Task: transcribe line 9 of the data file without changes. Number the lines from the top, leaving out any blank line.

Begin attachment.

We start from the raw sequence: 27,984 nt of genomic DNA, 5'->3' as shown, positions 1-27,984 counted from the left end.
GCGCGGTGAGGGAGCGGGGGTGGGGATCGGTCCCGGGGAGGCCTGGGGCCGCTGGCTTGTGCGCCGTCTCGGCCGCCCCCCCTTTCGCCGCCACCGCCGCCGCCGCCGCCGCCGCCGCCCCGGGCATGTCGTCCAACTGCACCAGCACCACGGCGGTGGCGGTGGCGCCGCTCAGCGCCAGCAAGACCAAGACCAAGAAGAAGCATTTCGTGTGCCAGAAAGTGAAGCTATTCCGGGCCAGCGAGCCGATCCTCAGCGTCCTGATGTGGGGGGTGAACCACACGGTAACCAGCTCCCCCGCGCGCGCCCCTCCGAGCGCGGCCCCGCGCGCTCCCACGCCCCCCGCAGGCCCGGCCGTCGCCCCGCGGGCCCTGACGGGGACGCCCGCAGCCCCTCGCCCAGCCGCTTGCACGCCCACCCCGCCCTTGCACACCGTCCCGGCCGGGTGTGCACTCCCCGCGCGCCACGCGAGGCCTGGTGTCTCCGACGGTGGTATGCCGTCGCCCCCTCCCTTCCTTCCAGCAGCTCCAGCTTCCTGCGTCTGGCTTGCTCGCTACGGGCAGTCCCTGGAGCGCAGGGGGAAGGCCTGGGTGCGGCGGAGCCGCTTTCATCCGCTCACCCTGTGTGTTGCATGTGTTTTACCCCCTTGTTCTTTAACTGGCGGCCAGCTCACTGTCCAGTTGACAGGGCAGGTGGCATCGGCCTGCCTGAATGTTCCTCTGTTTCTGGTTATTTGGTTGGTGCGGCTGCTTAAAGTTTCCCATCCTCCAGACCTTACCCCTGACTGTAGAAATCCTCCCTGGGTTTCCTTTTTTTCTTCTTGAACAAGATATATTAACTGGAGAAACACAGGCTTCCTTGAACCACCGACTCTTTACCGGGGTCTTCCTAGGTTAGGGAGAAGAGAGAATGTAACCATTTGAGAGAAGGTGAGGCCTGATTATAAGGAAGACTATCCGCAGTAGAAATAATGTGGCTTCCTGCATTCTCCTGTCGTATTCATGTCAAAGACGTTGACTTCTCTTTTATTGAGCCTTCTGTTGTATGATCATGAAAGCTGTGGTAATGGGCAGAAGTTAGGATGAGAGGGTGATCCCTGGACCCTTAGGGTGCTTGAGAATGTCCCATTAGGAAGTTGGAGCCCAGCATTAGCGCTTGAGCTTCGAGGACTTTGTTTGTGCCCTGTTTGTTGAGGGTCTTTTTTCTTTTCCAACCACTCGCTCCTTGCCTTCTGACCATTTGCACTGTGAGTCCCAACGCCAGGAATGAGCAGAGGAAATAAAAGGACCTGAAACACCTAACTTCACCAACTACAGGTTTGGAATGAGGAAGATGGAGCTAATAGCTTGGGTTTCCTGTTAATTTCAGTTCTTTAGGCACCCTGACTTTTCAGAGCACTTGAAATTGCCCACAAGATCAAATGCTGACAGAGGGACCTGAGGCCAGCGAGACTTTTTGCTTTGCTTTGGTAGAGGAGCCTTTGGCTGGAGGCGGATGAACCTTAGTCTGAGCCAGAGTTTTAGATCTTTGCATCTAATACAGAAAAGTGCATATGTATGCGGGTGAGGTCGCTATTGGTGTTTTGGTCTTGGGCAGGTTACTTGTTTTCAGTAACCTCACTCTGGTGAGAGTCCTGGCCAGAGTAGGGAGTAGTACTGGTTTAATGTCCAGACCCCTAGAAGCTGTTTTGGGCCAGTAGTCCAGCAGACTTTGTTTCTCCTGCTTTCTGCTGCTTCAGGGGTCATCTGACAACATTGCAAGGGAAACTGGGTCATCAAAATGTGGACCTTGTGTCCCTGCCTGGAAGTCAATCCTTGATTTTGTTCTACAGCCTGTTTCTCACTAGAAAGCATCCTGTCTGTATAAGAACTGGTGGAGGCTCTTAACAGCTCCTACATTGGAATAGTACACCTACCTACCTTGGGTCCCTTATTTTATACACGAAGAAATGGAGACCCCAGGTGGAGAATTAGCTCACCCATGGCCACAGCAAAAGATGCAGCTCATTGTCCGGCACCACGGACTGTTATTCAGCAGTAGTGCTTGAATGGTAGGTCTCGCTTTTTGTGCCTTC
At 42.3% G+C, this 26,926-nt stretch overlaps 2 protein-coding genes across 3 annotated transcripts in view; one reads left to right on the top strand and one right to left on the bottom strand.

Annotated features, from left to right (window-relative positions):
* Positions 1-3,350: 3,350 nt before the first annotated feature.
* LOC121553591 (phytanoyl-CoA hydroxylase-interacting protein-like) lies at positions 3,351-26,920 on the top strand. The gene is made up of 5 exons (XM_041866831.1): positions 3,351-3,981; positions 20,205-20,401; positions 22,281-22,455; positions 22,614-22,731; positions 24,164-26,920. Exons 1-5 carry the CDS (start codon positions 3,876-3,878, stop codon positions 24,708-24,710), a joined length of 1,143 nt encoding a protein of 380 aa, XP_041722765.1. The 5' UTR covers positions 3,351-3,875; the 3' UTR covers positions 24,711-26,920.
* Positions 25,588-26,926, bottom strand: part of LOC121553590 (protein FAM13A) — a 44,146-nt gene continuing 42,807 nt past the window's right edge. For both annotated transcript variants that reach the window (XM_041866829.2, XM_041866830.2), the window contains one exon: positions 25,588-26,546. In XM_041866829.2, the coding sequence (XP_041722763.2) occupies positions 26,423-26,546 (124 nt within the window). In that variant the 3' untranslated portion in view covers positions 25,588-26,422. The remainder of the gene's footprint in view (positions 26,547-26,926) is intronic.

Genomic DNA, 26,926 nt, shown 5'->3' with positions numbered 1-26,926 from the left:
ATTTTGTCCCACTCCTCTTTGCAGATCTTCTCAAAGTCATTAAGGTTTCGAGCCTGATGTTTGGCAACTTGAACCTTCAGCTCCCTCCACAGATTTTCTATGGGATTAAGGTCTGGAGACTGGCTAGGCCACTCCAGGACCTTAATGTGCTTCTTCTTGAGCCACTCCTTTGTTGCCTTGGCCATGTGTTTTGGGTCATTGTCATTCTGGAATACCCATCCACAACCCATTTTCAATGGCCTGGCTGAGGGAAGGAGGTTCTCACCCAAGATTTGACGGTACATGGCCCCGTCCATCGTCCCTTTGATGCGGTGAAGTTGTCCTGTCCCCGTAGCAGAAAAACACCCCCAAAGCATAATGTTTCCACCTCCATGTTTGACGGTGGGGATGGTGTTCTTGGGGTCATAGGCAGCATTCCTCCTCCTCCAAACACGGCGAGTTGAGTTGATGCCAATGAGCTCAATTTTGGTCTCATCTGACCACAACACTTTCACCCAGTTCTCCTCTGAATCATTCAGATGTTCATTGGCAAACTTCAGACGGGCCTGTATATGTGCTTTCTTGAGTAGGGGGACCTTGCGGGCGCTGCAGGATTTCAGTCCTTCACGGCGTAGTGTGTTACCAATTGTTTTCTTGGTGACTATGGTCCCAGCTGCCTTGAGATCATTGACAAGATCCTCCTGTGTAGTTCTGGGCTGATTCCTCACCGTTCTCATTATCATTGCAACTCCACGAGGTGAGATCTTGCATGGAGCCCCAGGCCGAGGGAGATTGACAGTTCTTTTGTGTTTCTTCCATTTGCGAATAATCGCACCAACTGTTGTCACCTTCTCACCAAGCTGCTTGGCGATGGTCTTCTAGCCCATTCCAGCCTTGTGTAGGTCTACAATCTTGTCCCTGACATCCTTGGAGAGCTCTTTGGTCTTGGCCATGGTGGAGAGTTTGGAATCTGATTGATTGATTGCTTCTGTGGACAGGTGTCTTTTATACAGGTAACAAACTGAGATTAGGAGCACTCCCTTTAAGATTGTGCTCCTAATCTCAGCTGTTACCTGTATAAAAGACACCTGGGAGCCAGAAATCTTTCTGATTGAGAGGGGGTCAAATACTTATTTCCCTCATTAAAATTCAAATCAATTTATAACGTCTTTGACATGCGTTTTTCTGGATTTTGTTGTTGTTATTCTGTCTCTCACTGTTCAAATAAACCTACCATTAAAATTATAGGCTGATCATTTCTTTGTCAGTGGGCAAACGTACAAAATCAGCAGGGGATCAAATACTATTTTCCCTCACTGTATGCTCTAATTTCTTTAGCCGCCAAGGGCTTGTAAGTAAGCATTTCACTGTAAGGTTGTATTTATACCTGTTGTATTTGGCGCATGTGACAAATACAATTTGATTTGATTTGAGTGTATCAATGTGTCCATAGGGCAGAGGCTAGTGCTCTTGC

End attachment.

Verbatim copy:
ATTTTGTCCCACTCCTCTTTGCAGATCTTCTCAAAGTCATTAAGGTTTCGAGCCTGATGTTTGGCAACTTGAACCTTCAGCTCCCTCCACAGATTTTCTATGGGATTAAGGTCTGGAGACTGGCTAGGCCACTCCAGGACCTTAATGTGCTTCTTCTTGAGCCACTCCTTTGTTGCCTTGGCCATGTGTTTTGGGTCATTGTCATTCTGGAATACCCATCCACAACCCATTTTCAATGGCCTGGCTGAGGGAAGGAGGTTCTCACCCAAGATTTGACGGTACATGGCCCCGTCCATCGTCCCTTTGATGCGGTGAAGTTGTCCTGTCCCCGTAGCAGAAAAACACCCCCAAAGCATAATGTTTCCACCTCCATGTTTGACGGTGGGGATGGTGTTCTTGGGGTCATAGGCAGCATTCCTCCTCCTCCAAACACGGCGAGTTGAGTTGATGCCAATGAGCTCAATTTTGGTCTCATCTGACCACAACACTTTCACCCAGTTCTCCTCTGAATCATTCAGATGTTCATTGGCAAACTTCAGACGGGCCTGTATATGTGCTTTCTTGAGTAGGGGGACCTTGCGGGCGCTGCAGGATTTCAGTCCTTCACGGCGTAGTGTGTTACCAATTGTTTTCTTGGTGACTATGGTCCCAGCTGCCTTGAGATCATTGACAAGATCCTCCTGTGTAGTTCTGGGCTGATTCCTCACCGTTCTCATTATCATTGCAACTCCACGAGGTGAGATCTTGCATGGAGCCCCAGGCCGAGGGAGATTGACAGTTCTTTTGTGTTTCTTCCATTTGCGAATAATCGCACCAACTGTTGTCACCTTCTCACCAAGCTGCTTGGCGATGGTCTTCTAGCCCATTCCAGCCTTGTGTAGGTCTACAATCTTGTCCCTGACATCCTTGGAGAGCTCTTTGGTCTTGGCCATGGTGGAGAGTTTGGAATCTGATTGATTGATTGCTTCTGTGGACAGGTGTCTTTTATACAGGTAACAAACTGAGATTAGGAGCACTCCCTTTAAGATTGTGCTCCTAATCTCAGCTGTTACCTGTATAAAAGACACCTGGGAGCCAGAAATCTTTCTGATTGAGAGGGGGTCAAATACTTATTTCCCTCATTAAAATTCAAATCAATTTATAACGTCTTTGACATGCGTTTTTCTGGATTTTGTTGTTGTTATTCTGTCTCTCACTGTTCAAATAAACCTACCATTAAAATTATAGGCTGATCATTTCTTTGTCAGTGGGCAAACGTACAAAATCAGCAGGGGATCAAATACTATTTTCCCTCACTGTATGCTCTAATTTCTTTAGCCGCCAAGGGCTTGTAAGTAAGCATTTCACTGTAAGGTTGTATTTATACCTGTTGTATTTGGCGCATGTGACAAATACAATTTGATTTGATTTGAGTGTATCAATGTGTCCATAGGGCAGAGGCTAGTGCTCTTGC